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Basque Government, Triodos, Elkargi Present 1% Credit Line

Basque cinema surges but problems with central government film funding continue to bedevil the sector

Joxean Muñoz (third from left)
Copyright: Emilio Mayorga

SAN SEBASTIAN — The Basque government has activated a bank guarantee scheme for the cultural and creative industries channeled through a Basque guarantee specialist, San Sebastian-based Elkargi SGR, and supported by Triodos Bank, which offers low-interest, 1% credit lines.

The Basque government is also setting up training programs to groom producers about how to frame presentations in a way which is readily comprehensible to lenders.

Both film and TV companies can receive the new 1% facility, which was announced in May. So “Financing at the Service of the Audiovisual,” Friday’s final industry panel at the 64th San Sebastian Festival, which wraps Sept. 24, served more to explain the system’s mechanism. Conversation also turned to the wider context of film finance for Basque films in general. The Basque government has made large advances in recent years. Its production sector, as usual, wants more.

The new collaboration of Elkargi, a 36-year-old Basque Country-based bank guarantee company (Sociedad de Garantía Recíproca, SGR in Spanish), focused initial discussion.

Marco Pineda, Elkargi SGR general director, explained that its guarantee system had two main attractions: It worked on a longterm basis, it understood the value of intangible assets, such as movies.

Triodes specializes in financing social, cultural and environmental projects. “We aim not just to give the maximum returns to our shareholders but to introduce values into the world of finance,” said argued Mikel García-Prieto, Triodos director general. He added: “The big challenge isn’t to finance culture, it’s to make the economy more cultured.”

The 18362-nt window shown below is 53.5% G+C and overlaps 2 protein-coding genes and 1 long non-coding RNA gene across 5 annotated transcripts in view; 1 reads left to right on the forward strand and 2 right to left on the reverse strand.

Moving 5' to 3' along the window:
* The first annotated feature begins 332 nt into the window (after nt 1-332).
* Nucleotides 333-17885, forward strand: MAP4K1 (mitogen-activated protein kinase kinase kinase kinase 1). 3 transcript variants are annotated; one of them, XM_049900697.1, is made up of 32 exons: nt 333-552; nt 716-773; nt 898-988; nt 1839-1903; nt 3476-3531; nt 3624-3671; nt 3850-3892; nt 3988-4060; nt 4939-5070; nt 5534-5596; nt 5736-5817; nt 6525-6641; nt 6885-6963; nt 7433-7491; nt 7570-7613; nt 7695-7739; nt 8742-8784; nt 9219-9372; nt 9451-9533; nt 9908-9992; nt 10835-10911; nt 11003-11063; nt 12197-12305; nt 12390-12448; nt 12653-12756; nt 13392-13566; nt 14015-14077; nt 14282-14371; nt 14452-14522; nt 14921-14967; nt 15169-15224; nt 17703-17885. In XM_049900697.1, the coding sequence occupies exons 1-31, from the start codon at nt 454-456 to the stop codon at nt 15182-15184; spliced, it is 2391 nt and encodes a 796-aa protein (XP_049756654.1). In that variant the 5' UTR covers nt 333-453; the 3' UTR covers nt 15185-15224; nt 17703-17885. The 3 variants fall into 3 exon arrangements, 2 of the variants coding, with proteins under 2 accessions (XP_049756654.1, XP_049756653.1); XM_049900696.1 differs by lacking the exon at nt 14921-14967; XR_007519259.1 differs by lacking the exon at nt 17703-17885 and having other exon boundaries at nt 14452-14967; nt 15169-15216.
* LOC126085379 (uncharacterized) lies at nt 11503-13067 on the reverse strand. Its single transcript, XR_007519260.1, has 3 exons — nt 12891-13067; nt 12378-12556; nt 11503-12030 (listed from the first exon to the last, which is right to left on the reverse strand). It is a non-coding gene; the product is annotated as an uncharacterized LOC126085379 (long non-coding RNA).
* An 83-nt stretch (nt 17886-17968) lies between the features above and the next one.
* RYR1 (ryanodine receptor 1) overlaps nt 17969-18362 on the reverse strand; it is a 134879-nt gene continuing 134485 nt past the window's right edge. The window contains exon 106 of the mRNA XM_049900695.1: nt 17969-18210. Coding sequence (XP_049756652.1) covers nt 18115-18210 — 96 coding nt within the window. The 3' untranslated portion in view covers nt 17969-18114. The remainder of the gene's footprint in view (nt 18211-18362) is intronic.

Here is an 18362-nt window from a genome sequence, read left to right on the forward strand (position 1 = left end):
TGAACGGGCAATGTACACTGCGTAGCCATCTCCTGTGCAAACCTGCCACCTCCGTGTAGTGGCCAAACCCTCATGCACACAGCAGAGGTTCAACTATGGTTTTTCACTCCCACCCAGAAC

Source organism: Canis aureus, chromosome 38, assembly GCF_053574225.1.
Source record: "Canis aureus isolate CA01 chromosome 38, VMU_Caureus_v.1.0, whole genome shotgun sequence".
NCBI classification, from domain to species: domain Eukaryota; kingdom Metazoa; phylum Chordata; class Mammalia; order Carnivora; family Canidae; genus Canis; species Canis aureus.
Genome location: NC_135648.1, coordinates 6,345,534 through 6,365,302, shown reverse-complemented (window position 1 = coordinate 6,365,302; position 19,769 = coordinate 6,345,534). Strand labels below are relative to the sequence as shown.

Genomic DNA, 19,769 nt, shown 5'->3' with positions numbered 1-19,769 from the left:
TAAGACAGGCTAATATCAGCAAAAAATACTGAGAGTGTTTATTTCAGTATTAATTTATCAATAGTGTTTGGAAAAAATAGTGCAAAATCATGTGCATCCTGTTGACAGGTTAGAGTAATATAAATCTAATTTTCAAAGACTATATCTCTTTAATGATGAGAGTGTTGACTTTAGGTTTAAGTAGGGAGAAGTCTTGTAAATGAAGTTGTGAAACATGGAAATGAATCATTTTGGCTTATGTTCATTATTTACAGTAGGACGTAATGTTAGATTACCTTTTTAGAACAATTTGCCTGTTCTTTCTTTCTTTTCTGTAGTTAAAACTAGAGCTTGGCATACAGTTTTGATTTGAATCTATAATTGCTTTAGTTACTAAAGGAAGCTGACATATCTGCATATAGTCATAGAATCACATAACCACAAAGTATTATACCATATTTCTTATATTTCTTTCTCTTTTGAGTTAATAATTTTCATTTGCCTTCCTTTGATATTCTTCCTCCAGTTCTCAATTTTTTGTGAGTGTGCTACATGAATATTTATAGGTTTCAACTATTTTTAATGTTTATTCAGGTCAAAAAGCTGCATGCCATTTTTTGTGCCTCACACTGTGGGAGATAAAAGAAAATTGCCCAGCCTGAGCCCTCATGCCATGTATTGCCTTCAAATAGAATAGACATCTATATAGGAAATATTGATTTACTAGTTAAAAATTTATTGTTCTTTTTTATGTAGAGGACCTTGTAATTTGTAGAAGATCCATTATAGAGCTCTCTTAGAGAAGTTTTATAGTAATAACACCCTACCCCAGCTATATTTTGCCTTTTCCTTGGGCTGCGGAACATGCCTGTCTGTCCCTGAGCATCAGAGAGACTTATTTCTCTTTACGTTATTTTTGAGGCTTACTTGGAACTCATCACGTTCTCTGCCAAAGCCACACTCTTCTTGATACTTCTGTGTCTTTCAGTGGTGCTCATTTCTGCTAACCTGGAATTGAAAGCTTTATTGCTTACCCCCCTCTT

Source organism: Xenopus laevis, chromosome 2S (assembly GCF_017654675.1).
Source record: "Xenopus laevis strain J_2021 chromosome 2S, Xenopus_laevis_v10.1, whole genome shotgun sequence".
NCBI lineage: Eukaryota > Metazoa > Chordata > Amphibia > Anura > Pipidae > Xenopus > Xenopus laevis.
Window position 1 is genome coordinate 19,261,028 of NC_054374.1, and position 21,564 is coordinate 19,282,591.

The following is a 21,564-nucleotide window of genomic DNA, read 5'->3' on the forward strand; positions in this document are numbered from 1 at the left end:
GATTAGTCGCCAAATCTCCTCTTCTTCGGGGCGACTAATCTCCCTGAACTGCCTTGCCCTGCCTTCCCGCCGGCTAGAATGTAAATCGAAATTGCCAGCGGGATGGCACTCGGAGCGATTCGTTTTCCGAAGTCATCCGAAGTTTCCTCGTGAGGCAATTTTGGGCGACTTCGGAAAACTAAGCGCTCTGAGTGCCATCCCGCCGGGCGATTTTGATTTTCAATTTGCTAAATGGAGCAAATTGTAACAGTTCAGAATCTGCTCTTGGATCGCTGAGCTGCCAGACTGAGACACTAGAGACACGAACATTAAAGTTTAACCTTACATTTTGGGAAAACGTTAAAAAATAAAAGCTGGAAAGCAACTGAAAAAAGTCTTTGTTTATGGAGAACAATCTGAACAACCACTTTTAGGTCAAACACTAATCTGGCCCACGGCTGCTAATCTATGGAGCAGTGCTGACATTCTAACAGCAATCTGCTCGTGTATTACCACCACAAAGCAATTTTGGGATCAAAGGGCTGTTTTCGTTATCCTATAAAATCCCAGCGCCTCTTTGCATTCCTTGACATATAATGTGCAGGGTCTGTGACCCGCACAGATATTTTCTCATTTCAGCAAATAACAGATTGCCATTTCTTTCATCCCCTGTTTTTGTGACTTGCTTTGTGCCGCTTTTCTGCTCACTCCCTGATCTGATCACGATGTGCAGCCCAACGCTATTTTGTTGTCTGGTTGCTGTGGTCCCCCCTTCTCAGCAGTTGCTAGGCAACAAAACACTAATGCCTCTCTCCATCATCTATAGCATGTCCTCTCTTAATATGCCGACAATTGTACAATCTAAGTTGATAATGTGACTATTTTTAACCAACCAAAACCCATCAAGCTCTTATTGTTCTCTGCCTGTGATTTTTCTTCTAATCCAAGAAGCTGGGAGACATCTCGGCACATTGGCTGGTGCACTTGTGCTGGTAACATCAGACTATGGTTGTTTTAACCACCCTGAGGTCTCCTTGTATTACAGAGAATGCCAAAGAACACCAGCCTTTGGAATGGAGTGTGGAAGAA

Friday’s round table has a far broader context, however.

“There is substantial increased awareness of how the creative industries as a whole are delivering strong, rapid economic growth and contributing to productivity gains,” Jonathan Olsberg, chairman of London-based creative industries strategy consultancy Olsberg-SPI, suggested at a first Toronto industry conference in early September.

The Basque government’s big priorities are employment, a economic safety net for the disadvantaged, and education. In such a context, cultural industries are highly important.

Despite the crisis, the Basque government maintained its direct subsidy support for Basque films, which is crucial, said Joxean Muñoz, the Basque government’s deputy culture minister.

The challenge now, to take the Basque industry to other level, is double-fold: Strengthening financing links with the private sector; support to increase Basque cinema’s international reach, including of Basque-language films, Muñoz added.

Many Spanish banks have steered clear of investment in film and TV, even the discounting movie pre-sale contacts to TV networks. Hence the need to start-kick bank guarantee schemes for the sector.

Basque films now snag international sales agents deals, imperative if they are to see to overseas markets: Two – eOne Seville Intl. on “Advantages of Travelling By Train,” and Filmax on “Operacion Concha” were announced during the Festival.

Its weakest flank may be Spanish film financing at a national level. The government has introduced new subsidy regs, focusing aid on arthouse crossover and mainstream movies with muscular sales and distribution contracts.

According to a European Audiovisual Observatory report, presented August at the Locarno Festival, “Public Financing for Film and Television Content,” over 2010-14, public funding in Spain averaged just below 100 million, vs, 900 million for France and over 300 million Germany. Ramon Colom, president of Spain’s Fapae oil producers assn. complained at a press conference in San Sebastian that annual central government finding managed by Spain’s ICAA film institute had plunged from 30 million to 20 million, with 10 million being retained by public authorities.

“The Audiovisual sector could be a driving force for change in this country; the only thing we need is a boost from the government,” Rafael Lambea, general director of Crea SGR, a Madrid-based bank guarantee company said at the San Sebastian panel.

John Hopewell and Emiliano de Pablos contributed to this article